This underrated defense placed sixth in the NFL in total defense (320 YPG allowed) and ranked third in the league with 51 sacks, thanks to DT Geno Atkins (12.5 sacks) and DE Michael Johnson (11.5 sacks). In the second half of 2012, the Bengals allowed a paltry 12.8 PPG with 19 forced turnovers and three defensive touchdowns. New OLB James Harrison is familiar with AFC North opponents, and will help groom young LBs Vontaze Burfict and Rey Maualuga. The strong front seven allows the secondary to go after the football, collecting nearly as many INT (14) as TD passes allowed (16) last year.|
|~~~~~~~~~~~~~~~~~~~~~~~~~~~~~~~~ PA SPORTSTICKER PRO FOOTBALL PREVIEW (PITTSBURGH-CINCINNATI) ~~~~~~~~~~~~~~~~~~~~~~~~~~~~~~~~~~~~ |
*Steelers-Bengals Preview* ==========================
By BRETT HUSTON STATS Editor
The Cincinnati Bengals felt like they let one get away in their season opener, blowing a double-digit lead in the second half of a performance full of turnovers and penalties.
They'll still head into Week 2 feeling much better than the Pittsburgh Steelers.
After losing three players for the season in their opener and looking inept offensively, the Steelers could have a difficult time continuing their road dominance of the Bengals in this Monday night reunion with former Defensive Player of the Year James Harrison.
The AFC North went 0 for 4 in Week 1, a surprisingly empty start from a division that's produced five playoff teams over the past two seasons.
The Bengals blew an 11-point third-quarter lead, turned it over three times and committed eight penalties - including linebacker Rey Maualuga's personal foul away from the play that allowed Chicago to run out the clock - in their 24-21 loss, but they were by far the North's most competitive team after clunkers from the Steelers, Browns and Ravens.
"Yeah, it helps ease it a little bit," defensive end Carlos Dunlap said. "But you can look at it the other way, too, and say we could've been one up."
Cincinnati linebacker Vontaze Burfict suffered a knee bruise, but it isn't believed to be serious. The Bengals head into Week 2 mostly healthy and may get left tackle Andrew Whitworth back after he sat out the opener with a knee injury.
The Steelers' injury report is a bit more extensive. Center Maurkice Pouncey tore the ACL and MCL in his right knee on the team's first drive, linebacker Larry Foote ruptured his biceps and running back LaRod Stephens-Howling also tore an ACL in Pittsburgh's 16-9 home loss to Tennessee.
With utility lineman Kelvin Beachum having to come in to replace Pouncey for his first NFL action at center, the Steelers' offense managed 195 total yards - including 32 on 15 carries - and didn't score until 1:23 remained.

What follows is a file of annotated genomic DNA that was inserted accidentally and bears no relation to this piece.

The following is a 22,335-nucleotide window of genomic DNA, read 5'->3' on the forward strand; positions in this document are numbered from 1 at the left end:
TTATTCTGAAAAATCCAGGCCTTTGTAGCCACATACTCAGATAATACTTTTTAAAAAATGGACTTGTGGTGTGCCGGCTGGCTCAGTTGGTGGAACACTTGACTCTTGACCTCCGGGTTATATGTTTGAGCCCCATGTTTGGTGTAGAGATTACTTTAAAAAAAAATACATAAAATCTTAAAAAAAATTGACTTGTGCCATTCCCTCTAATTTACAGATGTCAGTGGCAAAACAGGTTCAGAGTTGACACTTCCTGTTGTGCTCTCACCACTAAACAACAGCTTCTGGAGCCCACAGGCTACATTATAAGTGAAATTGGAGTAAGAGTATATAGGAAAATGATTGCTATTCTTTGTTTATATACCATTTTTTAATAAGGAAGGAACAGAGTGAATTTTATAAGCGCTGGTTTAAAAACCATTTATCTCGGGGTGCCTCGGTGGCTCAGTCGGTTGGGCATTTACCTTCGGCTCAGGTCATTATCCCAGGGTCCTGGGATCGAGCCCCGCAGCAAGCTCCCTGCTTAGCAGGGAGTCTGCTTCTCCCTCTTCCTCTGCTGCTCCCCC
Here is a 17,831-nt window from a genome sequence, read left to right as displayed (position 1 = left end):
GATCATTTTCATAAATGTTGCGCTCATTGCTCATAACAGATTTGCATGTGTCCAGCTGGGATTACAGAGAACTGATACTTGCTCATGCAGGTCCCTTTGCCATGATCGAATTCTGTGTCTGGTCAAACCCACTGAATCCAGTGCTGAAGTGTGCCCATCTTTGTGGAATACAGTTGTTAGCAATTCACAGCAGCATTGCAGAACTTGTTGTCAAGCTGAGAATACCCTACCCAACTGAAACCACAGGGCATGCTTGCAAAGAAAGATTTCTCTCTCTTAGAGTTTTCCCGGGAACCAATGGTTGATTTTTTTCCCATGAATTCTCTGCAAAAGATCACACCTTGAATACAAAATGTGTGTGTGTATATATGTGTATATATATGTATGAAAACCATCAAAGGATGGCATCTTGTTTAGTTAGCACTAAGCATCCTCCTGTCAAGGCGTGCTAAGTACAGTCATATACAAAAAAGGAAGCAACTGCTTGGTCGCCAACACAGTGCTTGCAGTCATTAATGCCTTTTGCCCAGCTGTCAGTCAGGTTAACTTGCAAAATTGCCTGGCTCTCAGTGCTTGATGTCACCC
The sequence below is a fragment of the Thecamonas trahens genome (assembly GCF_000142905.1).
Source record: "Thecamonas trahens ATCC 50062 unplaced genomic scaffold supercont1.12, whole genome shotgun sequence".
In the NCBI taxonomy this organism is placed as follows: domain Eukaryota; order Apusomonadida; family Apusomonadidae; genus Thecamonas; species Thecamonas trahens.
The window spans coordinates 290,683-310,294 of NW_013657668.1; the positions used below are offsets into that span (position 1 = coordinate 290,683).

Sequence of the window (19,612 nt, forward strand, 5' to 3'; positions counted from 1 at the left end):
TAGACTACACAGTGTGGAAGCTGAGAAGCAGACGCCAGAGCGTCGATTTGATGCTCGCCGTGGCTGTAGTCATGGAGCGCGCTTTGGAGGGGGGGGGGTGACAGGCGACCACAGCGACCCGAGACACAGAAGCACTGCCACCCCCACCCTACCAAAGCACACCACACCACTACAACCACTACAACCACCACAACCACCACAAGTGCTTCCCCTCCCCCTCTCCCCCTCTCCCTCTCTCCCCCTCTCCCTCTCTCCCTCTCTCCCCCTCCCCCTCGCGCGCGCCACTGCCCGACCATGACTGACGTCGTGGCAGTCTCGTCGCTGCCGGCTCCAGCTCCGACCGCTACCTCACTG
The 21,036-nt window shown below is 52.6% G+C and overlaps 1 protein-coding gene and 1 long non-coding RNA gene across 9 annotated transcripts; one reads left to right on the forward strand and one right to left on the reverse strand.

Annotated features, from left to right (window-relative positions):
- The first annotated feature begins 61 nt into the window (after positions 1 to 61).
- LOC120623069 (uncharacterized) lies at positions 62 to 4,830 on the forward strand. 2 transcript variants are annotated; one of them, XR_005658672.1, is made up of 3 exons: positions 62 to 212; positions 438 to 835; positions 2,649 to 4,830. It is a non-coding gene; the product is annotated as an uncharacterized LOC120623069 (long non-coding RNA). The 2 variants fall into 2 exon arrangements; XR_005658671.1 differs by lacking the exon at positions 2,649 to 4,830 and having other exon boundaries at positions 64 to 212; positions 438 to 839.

"We've got a lot of work to do," coach Mike Tomlin said. "Nobody cares about our problems. They're glad we've got them. We need to understand that. We need to stick together and persevere."
One Bengal who figures to be particularly unsympathetic to the Steelers' woes is Harrison, the five-time Pro Bowl linebacker and 2008 Defensive Player of the Year who the team released in March when the sides couldn't agree on a restructured deal.
Harrison, fined six times for a total of $125,000 from 2010-11 for hits the league deemed illegal or unnecessary, said in April he wasn't upset.
"I don't have a chip on my shoulder against the Steelers," Harrison said. "I don't hate the Steelers. All the things they're saying, that the media is blowing it up to be ... am I disappointed? Yeah, I'm disappointed."
He was limited to one tackle in the loss to the Bears, but Tomlin is expecting a locked-in Harrison on Monday.
"We all know how James plays," Tomlin said. "He brings physicality to the table, he's a guy who brings great passion and he can inspire his teammates."
The Steelers, looking to avoid their first 0-2 start since 2002, certainly fared well in Cincinnati when Harrison was wearing black and gold. They've won 11 of their last 12 at Paul Brown Stadium, including last season's 24-17 victory there Oct. 21 behind Jonathan Dwyer's 122 yards on 17 carries.
Pittsburgh released Dwyer in its final round of cuts, but re-signed him Monday after Stephens-Howling's injury and Isaac Redman's struggles. Redman is expected to start in Cincinnati, but Dwyer should get some time with rookie Le'Veon Bell likely out at least another month with a foot injury.
The Steelers have run for at least 100 yards in all 29 of their victories against Cincinnati since 1993.
"I think a consistent running game is really important, not only to be good offensively, but to strike a balance," Tomlin said. "We haven't been able to do that to this point."
The Bengals fared well against the run in Chicago, holding the Bears to 2.9 yards per carry, but they did allow a pair of 80-yard scoring drives after taking a 21-10 lead.
Cincinnati's offense did even better sustaining drives. The Bengals marched for touchdowns of 97, 91 and 80 yards against what was the NFL's fifth-rated defense last season.
"They didn't stop us one time," said receiver A.J. Green, who had nine catches for 162 yards and two touchdowns. "They didn't really stop us on offense. We were doing whatever we wanted. The biggest thing we had was turnovers."
The Andy Dalton-Green connection has been oddly quiet in Cincinnati against cornerback Ike Taylor and the Steelers. Green has totaled two catches in a pair of home games versus Pittsburgh, though both were for touchdowns.
Green has 17 catches, 203 yards and 29 targets in two games in Pittsburgh, including 10 grabs in Cincinnati's 13-10 win at Heinz Field in December that eliminated the Steelers from playoff contention. That was the same game Pittsburgh tight end Heath Miller tore his ACL.
Miller, Ben Roethlisberger's top target last season with 71 receptions and eight TDs, has been practicing and could make his season debut Monday.
|Last Updated: 2/27/2017 9:37:18 AM EST|